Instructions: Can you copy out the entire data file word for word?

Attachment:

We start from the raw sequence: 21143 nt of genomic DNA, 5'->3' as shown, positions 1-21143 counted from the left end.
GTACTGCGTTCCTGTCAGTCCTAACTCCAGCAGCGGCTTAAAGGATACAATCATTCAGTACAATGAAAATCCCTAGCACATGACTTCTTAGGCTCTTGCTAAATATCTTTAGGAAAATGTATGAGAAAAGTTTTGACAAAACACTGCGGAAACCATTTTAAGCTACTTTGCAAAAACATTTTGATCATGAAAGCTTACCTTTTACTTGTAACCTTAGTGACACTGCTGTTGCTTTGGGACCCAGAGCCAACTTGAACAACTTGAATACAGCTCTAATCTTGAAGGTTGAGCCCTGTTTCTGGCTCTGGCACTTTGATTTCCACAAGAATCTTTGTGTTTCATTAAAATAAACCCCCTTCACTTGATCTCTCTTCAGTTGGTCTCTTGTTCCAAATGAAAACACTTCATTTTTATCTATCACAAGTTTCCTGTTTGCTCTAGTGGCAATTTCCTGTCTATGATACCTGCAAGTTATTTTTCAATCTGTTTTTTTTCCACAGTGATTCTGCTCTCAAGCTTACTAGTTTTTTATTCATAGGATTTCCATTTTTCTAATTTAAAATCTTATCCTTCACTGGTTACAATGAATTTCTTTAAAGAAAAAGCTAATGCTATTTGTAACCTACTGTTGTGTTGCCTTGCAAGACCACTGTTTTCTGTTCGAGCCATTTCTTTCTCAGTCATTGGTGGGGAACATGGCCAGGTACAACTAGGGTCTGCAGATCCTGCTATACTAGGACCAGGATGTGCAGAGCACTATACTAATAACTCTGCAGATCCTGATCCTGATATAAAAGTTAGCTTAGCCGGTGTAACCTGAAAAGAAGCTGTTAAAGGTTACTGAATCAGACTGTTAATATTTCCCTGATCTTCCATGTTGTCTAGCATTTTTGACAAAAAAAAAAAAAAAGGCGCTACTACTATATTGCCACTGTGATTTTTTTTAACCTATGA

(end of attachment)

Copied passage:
We start from the raw sequence: 21143 nt of genomic DNA, 5'->3' as shown, positions 1-21143 counted from the left end.
GTACTGCGTTCCTGTCAGTCCTAACTCCAGCAGCGGCTTAAAGGATACAATCATTCAGTACAATGAAAATCCCTAGCACATGACTTCTTAGGCTCTTGCTAAATATCTTTAGGAAAATGTATGAGAAAAGTTTTGACAAAACACTGCGGAAACCATTTTAAGCTACTTTGCAAAAACATTTTGATCATGAAAGCTTACCTTTTACTTGTAACCTTAGTGACACTGCTGTTGCTTTGGGACCCAGAGCCAACTTGAACAACTTGAATACAGCTCTAATCTTGAAGGTTGAGCCCTGTTTCTGGCTCTGGCACTTTGATTTCCACAAGAATCTTTGTGTTTCATTAAAATAAACCCCCTTCACTTGATCTCTCTTCAGTTGGTCTCTTGTTCCAAATGAAAACACTTCATTTTTATCTATCACAAGTTTCCTGTTTGCTCTAGTGGCAATTTCCTGTCTATGATACCTGCAAGTTATTTTTCAATCTGTTTTTTTTCCACAGTGATTCTGCTCTCAAGCTTACTAGTTTTTTATTCATAGGATTTCCATTTTTCTAATTTAAAATCTTATCCTTCACTGGTTACAATGAATTTCTTTAAAGAAAAAGCTAATGCTATTTGTAACCTACTGTTGTGTTGCCTTGCAAGACCACTGTTTTCTGTTCGAGCCATTTCTTTCTCAGTCATTGGTGGGGAACATGGCCAGGTACAACTAGGGTCTGCAGATCCTGCTATACTAGGACCAGGATGTGCAGAGCACTATACTAATAACTCTGCAGATCCTGATCCTGATATAAAAGTTAGCTTAGCCGGTGTAACCTGAAAAGAAGCTGTTAAAGGTTACTGAATCAGACTGTTAATATTTCCCTGATCTTCCATGTTGTCTAGCATTTTTGACAAAAAAAAAAAAAAAGGCGCTACTACTATATTGCCACTGTGATTTTTTTTAACCTATGA